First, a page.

For Immediate Release, September 24, 2019

Contact:

Conrad Gowell, Native Fish Society, (971) 237-6544, conrad@nativefishsociety.org
Jeff Miller, Center for Biological Diversity, (510) 499-9185, jmiller@biologicaldiversity.org
Stanley Petrowski, Umpqua Watersheds, (541) 825-3070,
stanley@umpquawatersheds.org

Endangered Species Protections Sought for Oregon Coast Spring Chinook

Early Migrating Salmon Threatened by Logging, Hatchery Fish, Dams, Pollution

PORTLAND, Ore.— The Native Fish Society, Center for Biological Diversity and Umpqua Watersheds today filed a petition to protect Oregon coast spring-run chinook salmon under the federal Endangered Species Act.

The safeguards would apply to salmon from below the Columbia River to Cape Blanco. Spring chinook, which are distinct from fall-run salmon, return in the spring from the ocean to freshwater rivers, staying for many months in deep pools until fall to spawn.

“Spring chinook up and down the West Coast have been cherished by many communities for their large size and exceptional taste, but sadly have undergone massive declines nearly everywhere they exist,” said Conrad Gowell, Fellowship Program Director with the Native Fish Society. “We hope this petition will be the beginning of a sustained and successful effort to reestablish abundant spring chinook on the Oregon coast.”

All runs of Oregon coast spring chinook have severely declined, and they have been completely wiped out in three coastal Oregon streams. Remaining spring chinook runs are threatened by depletion of stream flows during critical periods in summer and fall, due to logging, dams and water diversions. Other threats include habitat degradation and elevated stream temperatures caused by logging and road building, pollutants, river channelization, harvest in commercial and sport fisheries, predation by invasive fish, and climate change.

“Spring chinook are truly the king of salmon, but Oregon’s springers need protections for the cold, clean water and deep pools they require for survival,” said Jeff Miller, a senior conservation advocate at the Center for Biological Diversity. “The Endangered Species Act has saved 99 percent of species under its protection, and it can save these magnificent fish.”

Four salmon hatcheries operating on the Oregon coast artificially propagate spring-run salmon. The goal of these hatcheries is to produce fish for anglers, but in recent years there have not been enough returning adult salmon to produce the next generation. Additionally, hatcheries not aimed at helping rebuild fish stocks may be jeopardizing wild spring chinook by creating competition between hatchery and wild fish and unintendedly producing hybrid spring-run and fall-run chinook. Hybrid salmon are not fit for long-term survival in natural habitats, and are likely contributing to the disappearance of spring chinook.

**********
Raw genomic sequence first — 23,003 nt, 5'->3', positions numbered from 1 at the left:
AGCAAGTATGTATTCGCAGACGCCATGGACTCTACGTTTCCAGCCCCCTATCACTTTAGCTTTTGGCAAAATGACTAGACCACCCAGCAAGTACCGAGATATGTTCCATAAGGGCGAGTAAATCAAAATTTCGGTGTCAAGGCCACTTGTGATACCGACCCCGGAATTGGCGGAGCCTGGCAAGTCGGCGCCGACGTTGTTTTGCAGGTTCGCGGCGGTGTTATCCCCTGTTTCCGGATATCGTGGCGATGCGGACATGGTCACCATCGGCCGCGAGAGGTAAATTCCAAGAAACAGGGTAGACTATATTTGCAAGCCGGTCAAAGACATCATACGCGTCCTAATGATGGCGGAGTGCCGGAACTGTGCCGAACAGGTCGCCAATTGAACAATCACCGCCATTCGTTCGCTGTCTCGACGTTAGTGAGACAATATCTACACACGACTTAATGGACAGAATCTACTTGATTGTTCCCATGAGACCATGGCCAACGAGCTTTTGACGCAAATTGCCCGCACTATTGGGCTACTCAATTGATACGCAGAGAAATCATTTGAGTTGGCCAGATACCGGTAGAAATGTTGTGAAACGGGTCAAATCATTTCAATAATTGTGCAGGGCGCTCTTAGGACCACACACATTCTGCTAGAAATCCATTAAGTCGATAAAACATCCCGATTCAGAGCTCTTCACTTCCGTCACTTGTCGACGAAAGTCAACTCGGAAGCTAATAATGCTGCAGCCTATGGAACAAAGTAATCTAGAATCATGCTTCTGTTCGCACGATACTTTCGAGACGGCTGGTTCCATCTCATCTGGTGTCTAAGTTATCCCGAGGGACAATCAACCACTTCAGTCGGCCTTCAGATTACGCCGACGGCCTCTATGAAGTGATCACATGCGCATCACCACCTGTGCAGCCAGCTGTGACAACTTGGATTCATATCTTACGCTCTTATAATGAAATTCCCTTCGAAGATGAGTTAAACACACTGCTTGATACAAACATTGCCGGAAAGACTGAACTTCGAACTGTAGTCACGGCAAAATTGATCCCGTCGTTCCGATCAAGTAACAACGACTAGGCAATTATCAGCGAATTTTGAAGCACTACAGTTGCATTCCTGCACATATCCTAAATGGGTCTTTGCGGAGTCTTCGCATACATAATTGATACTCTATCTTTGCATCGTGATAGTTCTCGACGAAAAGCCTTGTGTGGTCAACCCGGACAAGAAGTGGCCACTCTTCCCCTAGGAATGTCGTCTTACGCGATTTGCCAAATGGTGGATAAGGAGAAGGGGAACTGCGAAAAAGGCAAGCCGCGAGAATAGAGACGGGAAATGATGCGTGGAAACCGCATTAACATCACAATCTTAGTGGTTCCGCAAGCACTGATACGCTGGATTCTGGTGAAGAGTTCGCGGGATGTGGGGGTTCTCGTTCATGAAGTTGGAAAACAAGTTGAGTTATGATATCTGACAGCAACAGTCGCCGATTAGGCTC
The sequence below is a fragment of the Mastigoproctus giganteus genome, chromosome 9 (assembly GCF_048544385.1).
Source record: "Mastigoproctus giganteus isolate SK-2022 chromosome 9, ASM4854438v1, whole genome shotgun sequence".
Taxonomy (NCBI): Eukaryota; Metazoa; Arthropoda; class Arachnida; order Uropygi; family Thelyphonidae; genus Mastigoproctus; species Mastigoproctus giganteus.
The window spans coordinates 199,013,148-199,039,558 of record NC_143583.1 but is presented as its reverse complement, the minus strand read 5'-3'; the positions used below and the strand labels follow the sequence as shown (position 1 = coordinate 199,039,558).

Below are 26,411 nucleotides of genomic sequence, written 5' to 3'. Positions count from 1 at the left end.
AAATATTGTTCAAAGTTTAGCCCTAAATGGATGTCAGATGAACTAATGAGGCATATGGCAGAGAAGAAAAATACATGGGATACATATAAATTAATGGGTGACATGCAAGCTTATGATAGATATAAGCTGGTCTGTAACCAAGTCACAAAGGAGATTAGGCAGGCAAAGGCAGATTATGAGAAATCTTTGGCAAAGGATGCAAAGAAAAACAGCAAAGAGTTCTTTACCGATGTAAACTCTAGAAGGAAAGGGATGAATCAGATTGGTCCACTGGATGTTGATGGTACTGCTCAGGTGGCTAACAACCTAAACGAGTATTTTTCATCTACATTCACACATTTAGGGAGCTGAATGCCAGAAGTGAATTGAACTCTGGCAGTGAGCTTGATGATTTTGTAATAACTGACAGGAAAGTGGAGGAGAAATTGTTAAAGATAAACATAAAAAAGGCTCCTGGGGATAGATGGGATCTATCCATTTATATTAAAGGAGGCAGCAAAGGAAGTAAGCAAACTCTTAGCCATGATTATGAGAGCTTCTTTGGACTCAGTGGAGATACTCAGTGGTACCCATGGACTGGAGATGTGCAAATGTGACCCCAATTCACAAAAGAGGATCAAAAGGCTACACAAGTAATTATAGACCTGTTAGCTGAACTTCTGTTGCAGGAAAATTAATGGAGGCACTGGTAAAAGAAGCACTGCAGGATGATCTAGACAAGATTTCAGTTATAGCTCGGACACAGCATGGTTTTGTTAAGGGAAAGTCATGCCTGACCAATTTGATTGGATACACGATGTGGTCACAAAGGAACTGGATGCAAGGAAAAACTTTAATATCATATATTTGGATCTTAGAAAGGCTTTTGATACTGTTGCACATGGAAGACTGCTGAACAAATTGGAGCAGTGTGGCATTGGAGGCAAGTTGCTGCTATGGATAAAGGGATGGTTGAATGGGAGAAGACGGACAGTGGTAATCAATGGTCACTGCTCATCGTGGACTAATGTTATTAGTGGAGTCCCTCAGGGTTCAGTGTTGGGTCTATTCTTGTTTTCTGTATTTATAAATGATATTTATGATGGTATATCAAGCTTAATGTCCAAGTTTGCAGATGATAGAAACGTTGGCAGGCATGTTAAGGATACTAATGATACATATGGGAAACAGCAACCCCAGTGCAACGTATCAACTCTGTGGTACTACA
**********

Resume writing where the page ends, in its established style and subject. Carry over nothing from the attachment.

“Spring chinook are a keystone species that benefits an entire expanse of the web of life, from bears to humans to forests to orcas,” said Stanley Petrowski with Umpqua Watersheds. “We are asking the Fisheries Service to recognize the significant role of springers in our complex coastal ecosystems and give them the protections they need for recovery.”

Background
Former spring-run chinook populations in the Siuslaw, Coos and Salmon rivers no longer exist. Very small populations remain in the Tillamook, Nestucca, Siletz, Alsea and Coquille rivers. The North Umpqua River supports the only remaining large spring-run chinook population on the Oregon coast, with variable returns of 2,500 to 16,000 spawners annually. By contrast the South Umpqua River had only 51 adult spring-run fish return to spawn in 2019.

Early return salmon and steelhead in California are also imperiled. In 2011 the Center petitioned to list spring-run chinook in the Klamath River under the Endangered Species Act, but the National Marine Fisheries Service denied the petition, arguing spring-run aren’t distinct enough from the more abundant fall-run chinook.

Since then several scientific studies have shown that spring-run fish are indeed genetically distinct, with the evolution of early returning salmon and steelhead occurring millions of years ago. This difference in spawning run timing is highly unlikely to occur again if these distinct early return populations are lost.

The Karuk Tribe re-petitioned for Klamath springers in 2017, and in 2018 received an initial positive finding from the Fisheries Service that listing may be warranted. In 2018 Friends of the Eel River petitioned to list summer-run steelhead in Northern California, and the Service made a positive initial finding in April 2019. The agency is currently conducting status reviews for Klamath spring-run chinook and Northern California summer steelhead.

The Center for Biological Diversity is a national, nonprofit conservation organization with more than 1.6 million members and online activists dedicated to the protection of endangered species and wild places.

The Native Fish Society is a nonprofit conservation organization that cultivates a groundswell of public support for reviving abundant wild fish, free-flowing rivers, and thriving local communities across the Pacific Northwest.

Umpqua Watersheds is dedicated to the protection and restoration of the ecosystems of the Umpqua watershed and beyond through education, training, advocacy and ecologically sound stewardship.